When I pictured my ‘adult’ life in academic science, it never looked anything like what it actually turned out to be. Trained as we are through the ranks, the neophyte scientist is constantly exposed to her bright future stretching ahead in clearly demarcated steps: PhD, followed by a few postdocs, then slotting into a university job with its own internal steps all the way up to full professor. Every working research institute she inhabits is a core sample through these ranks, with examples of every stage freely available for inspection and wistful admiration.
My own path, clearly, was the complete opposite of orderly. But recently I’ve become aware that, despite the untraditional nature of my advancement in the past few years, I am nevertheless now doing a grown-up scientist’s job in practice, if not in title. My official moniker, ‘Principal Research Associate’, is suitably vague, indicating that I’m a PI without a permanent job. Accordingly, my contract lengths are short and frequently refreshed, fuelled entirely on soft money. In discussions with various funding bodies and prospective alternative employers in the past month or so, it’s clear I’m lodged into a no-man’s land, too senior for most schemes (having passed the dreaded ‘expiration date’ of x years from being awarded a PhD) and too junior for those that require a firm tenure-track commitment from the university.
So what’s a girl to do? A more senior colleague may have accused me of ‘having my head buried in the sand’ recently, but another way of looking at it is that I’ve just getting on with the science. And the results have been a real joy. I’m involved in several amazing collaborations, have brought in small grants and PhD studentships, have been the co-author on a number of papers in the unit, and am supervising a number of junior researchers working on my projects. My H-index and publication record are strong, and I’m being returned in the Research Excellence Framework. At a recent American conference, I met all my major competitors and confirmed that I’m on the right track. The intricacies of the pathogen-host interactions I’ve been studying unfold like a flower of astonishing complexity, facilitated by the vast array of patients we have that kindly consent to being studied. When I open the lab door every morning, there is a spring in my step as I wonder how the previous day’s experiments have gone.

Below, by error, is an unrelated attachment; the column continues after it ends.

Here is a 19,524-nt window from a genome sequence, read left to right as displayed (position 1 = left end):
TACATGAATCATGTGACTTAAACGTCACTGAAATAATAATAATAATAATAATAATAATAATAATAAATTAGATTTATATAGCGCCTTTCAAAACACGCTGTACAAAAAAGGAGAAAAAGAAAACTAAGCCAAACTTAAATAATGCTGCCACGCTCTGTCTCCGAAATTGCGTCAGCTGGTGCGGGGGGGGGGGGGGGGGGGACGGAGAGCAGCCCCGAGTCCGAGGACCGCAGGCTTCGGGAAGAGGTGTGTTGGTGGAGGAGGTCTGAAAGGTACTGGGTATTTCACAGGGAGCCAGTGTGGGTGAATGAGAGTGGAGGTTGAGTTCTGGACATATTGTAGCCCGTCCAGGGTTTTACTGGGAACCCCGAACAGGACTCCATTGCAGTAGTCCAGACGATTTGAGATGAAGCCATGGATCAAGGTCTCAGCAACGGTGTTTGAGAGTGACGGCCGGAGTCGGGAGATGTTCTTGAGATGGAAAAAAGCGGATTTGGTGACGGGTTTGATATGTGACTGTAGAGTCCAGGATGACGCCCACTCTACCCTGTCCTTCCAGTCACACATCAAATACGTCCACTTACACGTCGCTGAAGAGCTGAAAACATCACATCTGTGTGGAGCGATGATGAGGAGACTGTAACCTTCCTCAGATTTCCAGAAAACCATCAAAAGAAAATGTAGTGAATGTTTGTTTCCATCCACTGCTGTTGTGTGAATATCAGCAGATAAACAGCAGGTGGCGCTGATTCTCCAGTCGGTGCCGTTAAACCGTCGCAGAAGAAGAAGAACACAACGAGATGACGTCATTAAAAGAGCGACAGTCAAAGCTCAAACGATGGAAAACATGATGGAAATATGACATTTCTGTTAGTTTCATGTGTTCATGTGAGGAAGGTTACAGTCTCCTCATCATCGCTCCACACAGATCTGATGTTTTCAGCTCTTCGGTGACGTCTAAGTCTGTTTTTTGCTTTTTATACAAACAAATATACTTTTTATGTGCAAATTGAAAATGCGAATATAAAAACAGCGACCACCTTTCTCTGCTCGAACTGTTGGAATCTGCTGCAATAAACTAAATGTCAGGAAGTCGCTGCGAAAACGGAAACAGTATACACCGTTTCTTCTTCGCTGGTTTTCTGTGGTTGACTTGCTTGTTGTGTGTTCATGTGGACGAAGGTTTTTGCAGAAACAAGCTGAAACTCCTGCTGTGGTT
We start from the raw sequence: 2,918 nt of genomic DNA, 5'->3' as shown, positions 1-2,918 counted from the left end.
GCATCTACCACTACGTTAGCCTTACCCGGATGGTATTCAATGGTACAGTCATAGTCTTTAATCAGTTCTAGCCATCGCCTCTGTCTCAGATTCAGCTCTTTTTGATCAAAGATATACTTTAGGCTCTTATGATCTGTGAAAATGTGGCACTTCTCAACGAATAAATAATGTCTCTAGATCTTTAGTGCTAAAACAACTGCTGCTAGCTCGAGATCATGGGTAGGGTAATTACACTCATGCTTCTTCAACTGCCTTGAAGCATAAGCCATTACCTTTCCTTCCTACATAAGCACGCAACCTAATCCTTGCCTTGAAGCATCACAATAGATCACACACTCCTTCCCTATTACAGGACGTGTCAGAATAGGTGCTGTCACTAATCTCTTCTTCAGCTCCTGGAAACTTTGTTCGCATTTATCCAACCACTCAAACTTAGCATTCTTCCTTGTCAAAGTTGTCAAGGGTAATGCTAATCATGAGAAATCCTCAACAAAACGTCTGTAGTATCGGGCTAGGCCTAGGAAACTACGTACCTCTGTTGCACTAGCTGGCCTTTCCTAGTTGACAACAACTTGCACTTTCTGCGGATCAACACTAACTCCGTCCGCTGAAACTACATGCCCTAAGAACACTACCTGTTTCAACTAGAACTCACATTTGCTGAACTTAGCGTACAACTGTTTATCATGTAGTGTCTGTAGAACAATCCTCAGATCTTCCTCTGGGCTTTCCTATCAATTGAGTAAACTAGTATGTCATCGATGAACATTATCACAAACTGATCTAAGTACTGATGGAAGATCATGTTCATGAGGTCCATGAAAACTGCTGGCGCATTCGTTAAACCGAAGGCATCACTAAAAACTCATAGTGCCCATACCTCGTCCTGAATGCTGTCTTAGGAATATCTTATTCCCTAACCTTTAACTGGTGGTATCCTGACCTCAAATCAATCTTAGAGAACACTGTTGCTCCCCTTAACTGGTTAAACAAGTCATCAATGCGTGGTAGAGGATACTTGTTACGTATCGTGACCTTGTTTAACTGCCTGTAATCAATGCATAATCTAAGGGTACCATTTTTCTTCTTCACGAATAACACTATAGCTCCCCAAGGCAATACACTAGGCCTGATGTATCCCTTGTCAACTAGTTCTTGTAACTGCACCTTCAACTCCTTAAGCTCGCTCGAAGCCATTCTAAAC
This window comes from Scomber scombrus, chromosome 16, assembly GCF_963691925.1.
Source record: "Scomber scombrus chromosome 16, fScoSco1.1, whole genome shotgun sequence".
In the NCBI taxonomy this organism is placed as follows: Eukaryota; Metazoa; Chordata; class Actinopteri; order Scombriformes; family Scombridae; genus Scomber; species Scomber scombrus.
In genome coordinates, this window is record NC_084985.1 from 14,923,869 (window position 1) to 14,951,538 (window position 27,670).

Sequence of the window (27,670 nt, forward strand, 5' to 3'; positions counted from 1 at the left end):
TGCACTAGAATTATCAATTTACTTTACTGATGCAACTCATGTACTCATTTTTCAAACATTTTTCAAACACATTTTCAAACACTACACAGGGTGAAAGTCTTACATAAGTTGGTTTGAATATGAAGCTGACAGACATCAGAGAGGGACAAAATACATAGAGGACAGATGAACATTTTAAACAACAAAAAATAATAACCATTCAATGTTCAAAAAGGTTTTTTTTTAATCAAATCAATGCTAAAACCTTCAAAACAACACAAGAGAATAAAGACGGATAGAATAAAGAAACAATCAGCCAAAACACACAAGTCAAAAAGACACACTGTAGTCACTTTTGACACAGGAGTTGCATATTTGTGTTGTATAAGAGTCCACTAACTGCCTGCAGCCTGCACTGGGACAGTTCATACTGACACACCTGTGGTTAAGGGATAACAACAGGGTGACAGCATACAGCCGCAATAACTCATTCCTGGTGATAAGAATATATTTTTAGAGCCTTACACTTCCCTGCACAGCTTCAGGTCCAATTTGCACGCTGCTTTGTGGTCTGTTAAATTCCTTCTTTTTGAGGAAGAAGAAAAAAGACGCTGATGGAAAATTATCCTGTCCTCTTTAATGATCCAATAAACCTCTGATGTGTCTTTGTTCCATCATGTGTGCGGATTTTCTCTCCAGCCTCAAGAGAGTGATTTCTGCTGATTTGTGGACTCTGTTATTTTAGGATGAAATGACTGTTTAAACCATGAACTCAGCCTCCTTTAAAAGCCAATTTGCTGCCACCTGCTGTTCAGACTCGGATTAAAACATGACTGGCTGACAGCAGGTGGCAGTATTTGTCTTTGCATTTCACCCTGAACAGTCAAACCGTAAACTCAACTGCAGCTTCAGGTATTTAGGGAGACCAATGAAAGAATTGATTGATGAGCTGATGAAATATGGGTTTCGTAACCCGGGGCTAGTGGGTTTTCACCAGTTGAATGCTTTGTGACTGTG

I still feel insecure sometimes, of course. Last week I travelled to meet a fellow academic to see if we had some common ground for a small collaboration. As I was ushered into his office and watched him speak with assurance, I felt like he was the real thing, while I was just an imposter. Looking at it objectively, however, we seemed about the same age, probably on equal footing with regard to experience. When I looked him up in the directory later, though, I found that he was considerably younger than me, having been appointed only this year and having received his PhD a full decade after mine, with a current publication list as short as mine had been in the late 1990s. So what was it that made me feel so inferior? Was it his gender? His confidence? Or was it something about the word “Lecturer” stamped on his door nameplate, making me feel like a junior post-doc all over again? Words are powerful things, and titles do matter.
I’m happy to report, however, that I’ve surmounted a real milestone in the past few days: the submission of my first two last-author papers.
By the convention in my field, the last author is the lab head, the one in charge, the source of the ideas. The big cheese. Last authorship is the territory of those that have finally made it, wherever or however ‘it’ may be. Perhaps ‘it’ isn’t something that has to be the top rung of a well-worn ladder of newbie dreams. Perhaps ‘it’ is just the place where you finally land, by whatever means necessary, and where everything just clicks into place.